The first concrete references to the texts of M. in Russia date back to the second half of the 17th century. It should be remembered, however, that historiography has nevertheless reread in ‘Machiavellian’ terms some moments of Russian political history of the 15th and 16th centuries. Among these moments is, for example, the reign of the ‘premachiavellico’ Ivan III (1440-1505), Grand Duke of Moscow, who reunited many territories with the use of force and cunning, repelled the Tartars, built the Kremlin by Italian architects and married Sofia Paleologa, niece of Constantine XII, the last Byzantine emperor. The most interesting case, however, is that of the famous Ivan IV called the Terrible (born in 1530, reigned from 1533 to 1584), Grand Duke of Moscow and then Tsar of Russia, who defined himself as “severe with the malicious and magnanimous with the good “. Ivan S. Peresvetov, a gentleman in his service, he presented him with a group of particularly important writings, the content of which has been associated several times with the Machiavellian precepts. Peresvetov claimed to have brought with him from his wanderings in various Eastern European countries books by “Latin doctors and Greek philosophers” containing advice on good governance. In this work it was argued that in politics justice (pravda) always precedes any religious question and that the prince must be very cautious towards the idle rich and must rather base his power on the army of his faithful. Some have argued that Tsar Ivan IV himself was hiding behind the name of Peresvetov, who was even considered a reader of the Prince by M.; but the hypothesis is somewhat unlikely. The Italian Jesuit Antonio Possevino, an advocate of anti-Milky Way, who was papal legate and was, among other things, one of the tutors of the so-called false Demetrius, who ascended the throne of Russia (1605-06) with the help of the Poles. Precisely from Poland some first traces of the theories of M. in Russia could come: already at the end of the 16th century, in Polish territory, the accusation of Machiavellianism in political disputes was recorded. A certain opening in the 17th century, which led Russia to look with insistence on European culture, guaranteed the circulation, in the libraries of the most educated men, of foreign books in which M. was explicitly mentioned.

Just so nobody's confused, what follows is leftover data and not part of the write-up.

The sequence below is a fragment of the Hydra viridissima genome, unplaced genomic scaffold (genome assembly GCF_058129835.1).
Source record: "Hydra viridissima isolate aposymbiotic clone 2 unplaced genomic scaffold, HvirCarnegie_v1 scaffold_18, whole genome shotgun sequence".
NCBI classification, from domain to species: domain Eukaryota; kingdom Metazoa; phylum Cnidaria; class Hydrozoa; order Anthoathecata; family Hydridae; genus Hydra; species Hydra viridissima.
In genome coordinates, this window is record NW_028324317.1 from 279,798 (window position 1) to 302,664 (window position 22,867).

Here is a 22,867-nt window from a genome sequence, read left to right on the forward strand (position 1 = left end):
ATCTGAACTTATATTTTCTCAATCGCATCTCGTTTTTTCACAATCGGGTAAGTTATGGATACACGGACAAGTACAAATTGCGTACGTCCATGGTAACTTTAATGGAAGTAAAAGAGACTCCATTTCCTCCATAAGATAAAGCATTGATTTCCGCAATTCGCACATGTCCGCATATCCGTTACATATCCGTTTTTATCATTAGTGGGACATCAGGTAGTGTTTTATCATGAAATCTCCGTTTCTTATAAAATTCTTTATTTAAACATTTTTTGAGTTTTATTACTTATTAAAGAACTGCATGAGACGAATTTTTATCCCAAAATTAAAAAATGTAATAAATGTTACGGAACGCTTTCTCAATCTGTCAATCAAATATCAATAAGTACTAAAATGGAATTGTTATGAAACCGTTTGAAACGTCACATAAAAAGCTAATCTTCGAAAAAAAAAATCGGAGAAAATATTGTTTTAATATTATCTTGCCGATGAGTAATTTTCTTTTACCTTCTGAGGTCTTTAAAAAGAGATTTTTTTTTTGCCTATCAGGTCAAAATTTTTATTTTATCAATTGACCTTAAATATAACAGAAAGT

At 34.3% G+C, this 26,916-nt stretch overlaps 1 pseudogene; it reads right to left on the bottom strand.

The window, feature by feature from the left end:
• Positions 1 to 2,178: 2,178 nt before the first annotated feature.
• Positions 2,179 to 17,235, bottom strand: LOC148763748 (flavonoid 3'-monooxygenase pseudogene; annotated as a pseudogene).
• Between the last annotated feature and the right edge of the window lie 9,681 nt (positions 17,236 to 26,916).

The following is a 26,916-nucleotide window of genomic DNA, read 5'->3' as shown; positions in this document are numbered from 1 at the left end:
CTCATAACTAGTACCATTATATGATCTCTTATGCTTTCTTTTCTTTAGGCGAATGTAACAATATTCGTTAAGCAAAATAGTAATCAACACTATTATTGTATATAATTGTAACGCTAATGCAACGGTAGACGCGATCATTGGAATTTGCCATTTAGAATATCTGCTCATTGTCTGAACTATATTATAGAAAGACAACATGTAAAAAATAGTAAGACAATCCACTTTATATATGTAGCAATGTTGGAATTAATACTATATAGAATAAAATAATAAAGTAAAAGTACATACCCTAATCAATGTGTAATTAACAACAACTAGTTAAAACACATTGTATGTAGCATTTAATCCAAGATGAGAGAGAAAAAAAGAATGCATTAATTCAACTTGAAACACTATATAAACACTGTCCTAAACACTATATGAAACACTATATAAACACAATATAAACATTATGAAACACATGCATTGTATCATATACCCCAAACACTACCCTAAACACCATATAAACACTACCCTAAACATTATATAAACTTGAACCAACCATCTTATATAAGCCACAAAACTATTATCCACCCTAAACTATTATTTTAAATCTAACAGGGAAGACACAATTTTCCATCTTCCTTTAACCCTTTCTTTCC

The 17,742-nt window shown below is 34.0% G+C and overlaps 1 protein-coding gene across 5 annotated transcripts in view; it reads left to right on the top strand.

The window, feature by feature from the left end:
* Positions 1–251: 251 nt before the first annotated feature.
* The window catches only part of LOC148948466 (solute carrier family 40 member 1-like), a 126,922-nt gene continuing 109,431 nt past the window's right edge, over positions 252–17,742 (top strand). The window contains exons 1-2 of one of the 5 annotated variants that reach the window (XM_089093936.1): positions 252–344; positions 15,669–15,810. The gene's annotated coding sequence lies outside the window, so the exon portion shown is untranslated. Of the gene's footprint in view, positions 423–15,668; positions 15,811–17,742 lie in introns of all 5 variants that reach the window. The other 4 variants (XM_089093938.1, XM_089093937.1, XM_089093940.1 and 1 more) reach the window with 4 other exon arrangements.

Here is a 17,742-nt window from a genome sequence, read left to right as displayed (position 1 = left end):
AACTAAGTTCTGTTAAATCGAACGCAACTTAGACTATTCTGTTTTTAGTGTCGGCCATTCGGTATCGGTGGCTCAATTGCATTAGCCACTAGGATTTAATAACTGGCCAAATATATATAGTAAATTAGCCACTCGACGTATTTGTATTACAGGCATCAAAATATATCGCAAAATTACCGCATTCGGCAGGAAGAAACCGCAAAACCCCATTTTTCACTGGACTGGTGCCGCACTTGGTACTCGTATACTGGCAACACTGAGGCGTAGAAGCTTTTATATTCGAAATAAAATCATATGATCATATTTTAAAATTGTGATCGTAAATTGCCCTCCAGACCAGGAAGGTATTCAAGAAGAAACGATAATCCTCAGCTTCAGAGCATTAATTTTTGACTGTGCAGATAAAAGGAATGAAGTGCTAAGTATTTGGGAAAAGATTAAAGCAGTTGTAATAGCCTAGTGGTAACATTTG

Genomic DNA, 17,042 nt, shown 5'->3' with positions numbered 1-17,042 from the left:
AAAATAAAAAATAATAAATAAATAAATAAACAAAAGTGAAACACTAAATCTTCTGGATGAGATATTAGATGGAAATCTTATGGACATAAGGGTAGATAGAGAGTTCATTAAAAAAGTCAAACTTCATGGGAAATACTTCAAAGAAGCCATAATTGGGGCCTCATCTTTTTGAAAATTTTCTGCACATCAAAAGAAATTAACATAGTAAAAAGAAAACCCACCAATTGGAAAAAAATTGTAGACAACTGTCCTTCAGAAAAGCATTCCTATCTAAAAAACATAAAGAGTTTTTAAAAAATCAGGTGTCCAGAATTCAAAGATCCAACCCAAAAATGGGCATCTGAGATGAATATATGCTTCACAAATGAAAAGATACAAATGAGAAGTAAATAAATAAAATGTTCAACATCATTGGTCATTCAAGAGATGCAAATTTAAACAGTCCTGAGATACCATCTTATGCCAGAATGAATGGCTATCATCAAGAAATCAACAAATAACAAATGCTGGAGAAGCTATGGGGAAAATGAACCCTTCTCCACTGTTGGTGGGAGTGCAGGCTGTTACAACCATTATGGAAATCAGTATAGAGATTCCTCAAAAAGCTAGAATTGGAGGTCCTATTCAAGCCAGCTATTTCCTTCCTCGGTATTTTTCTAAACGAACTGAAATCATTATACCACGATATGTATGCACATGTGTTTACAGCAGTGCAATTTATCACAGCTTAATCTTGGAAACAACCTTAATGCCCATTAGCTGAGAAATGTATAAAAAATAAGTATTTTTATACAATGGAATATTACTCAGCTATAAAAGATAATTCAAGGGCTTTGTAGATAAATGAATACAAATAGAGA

The first author to expressly mention M. in Russia was a Croatian, the Jesuit and Pan-Slavist Juraj Križanić (1617-1683), who, during his stay in Russia (1659-76), was sent to Siberia where he wrote, between in 1663 and 1666, a political treatise remained manuscript, Razgovori ob vladateljstvu (Discourses on the art of governing). According to a customary practice in the Jesuits, he did not hesitate to criticize the ‘Machiavellian’ politicians, but then ended up quoting the Florentine Histories confirming some of his theses. The direct acquaintance of M. in Russia began during the reign (1682-1725) of Tsar Peter I called the Great. In the libraries of his comrades in the war – among which there were many foreigners or people who in any case had completed their studies abroad, even arriving in Italy – there were editions of the works of the Florentine Secretary, both in Italian, both in Latin, and in French.